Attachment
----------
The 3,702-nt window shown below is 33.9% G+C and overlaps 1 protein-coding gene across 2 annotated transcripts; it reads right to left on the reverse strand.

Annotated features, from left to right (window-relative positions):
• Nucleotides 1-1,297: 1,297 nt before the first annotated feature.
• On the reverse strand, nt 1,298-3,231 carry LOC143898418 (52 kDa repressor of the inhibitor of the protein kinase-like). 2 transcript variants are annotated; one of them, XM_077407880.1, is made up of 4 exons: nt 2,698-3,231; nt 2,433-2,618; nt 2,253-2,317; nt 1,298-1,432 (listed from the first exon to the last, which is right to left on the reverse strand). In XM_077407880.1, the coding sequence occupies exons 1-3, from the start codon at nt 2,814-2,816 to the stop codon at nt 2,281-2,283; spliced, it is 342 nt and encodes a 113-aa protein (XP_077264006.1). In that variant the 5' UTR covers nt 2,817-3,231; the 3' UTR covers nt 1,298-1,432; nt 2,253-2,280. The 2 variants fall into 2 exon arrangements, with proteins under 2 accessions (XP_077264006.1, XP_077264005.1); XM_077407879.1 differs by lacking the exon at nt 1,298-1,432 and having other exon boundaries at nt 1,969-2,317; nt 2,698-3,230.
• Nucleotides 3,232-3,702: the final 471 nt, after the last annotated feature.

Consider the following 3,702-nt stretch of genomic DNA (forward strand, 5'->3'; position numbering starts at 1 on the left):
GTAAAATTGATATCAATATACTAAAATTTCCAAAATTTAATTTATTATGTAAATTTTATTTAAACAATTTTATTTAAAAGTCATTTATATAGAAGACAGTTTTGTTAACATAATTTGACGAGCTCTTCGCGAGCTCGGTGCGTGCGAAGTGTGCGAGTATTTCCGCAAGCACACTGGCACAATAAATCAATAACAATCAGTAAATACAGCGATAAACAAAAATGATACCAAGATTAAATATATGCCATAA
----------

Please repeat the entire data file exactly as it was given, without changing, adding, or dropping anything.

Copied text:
The 3,702-nt window shown below is 33.9% G+C and overlaps 1 protein-coding gene across 2 annotated transcripts; it reads right to left on the reverse strand.

Annotated features, from left to right (window-relative positions):
• Nucleotides 1-1,297: 1,297 nt before the first annotated feature.
• On the reverse strand, nt 1,298-3,231 carry LOC143898418 (52 kDa repressor of the inhibitor of the protein kinase-like). 2 transcript variants are annotated; one of them, XM_077407880.1, is made up of 4 exons: nt 2,698-3,231; nt 2,433-2,618; nt 2,253-2,317; nt 1,298-1,432 (listed from the first exon to the last, which is right to left on the reverse strand). In XM_077407880.1, the coding sequence occupies exons 1-3, from the start codon at nt 2,814-2,816 to the stop codon at nt 2,281-2,283; spliced, it is 342 nt and encodes a 113-aa protein (XP_077264006.1). In that variant the 5' UTR covers nt 2,817-3,231; the 3' UTR covers nt 1,298-1,432; nt 2,253-2,280. The 2 variants fall into 2 exon arrangements, with proteins under 2 accessions (XP_077264006.1, XP_077264005.1); XM_077407879.1 differs by lacking the exon at nt 1,298-1,432 and having other exon boundaries at nt 1,969-2,317; nt 2,698-3,230.
• Nucleotides 3,232-3,702: the final 471 nt, after the last annotated feature.

Consider the following 3,702-nt stretch of genomic DNA (forward strand, 5'->3'; position numbering starts at 1 on the left):
GTAAAATTGATATCAATATACTAAAATTTCCAAAATTTAATTTATTATGTAAATTTTATTTAAACAATTTTATTTAAAAGTCATTTATATAGAAGACAGTTTTGTTAACATAATTTGACGAGCTCTTCGCGAGCTCGGTGCGTGCGAAGTGTGCGAGTATTTCCGCAAGCACACTGGCACAATAAATCAATAACAATCAGTAAATACAGCGATAAACAAAAATGATACCAAGATTAAATATATGCCATAA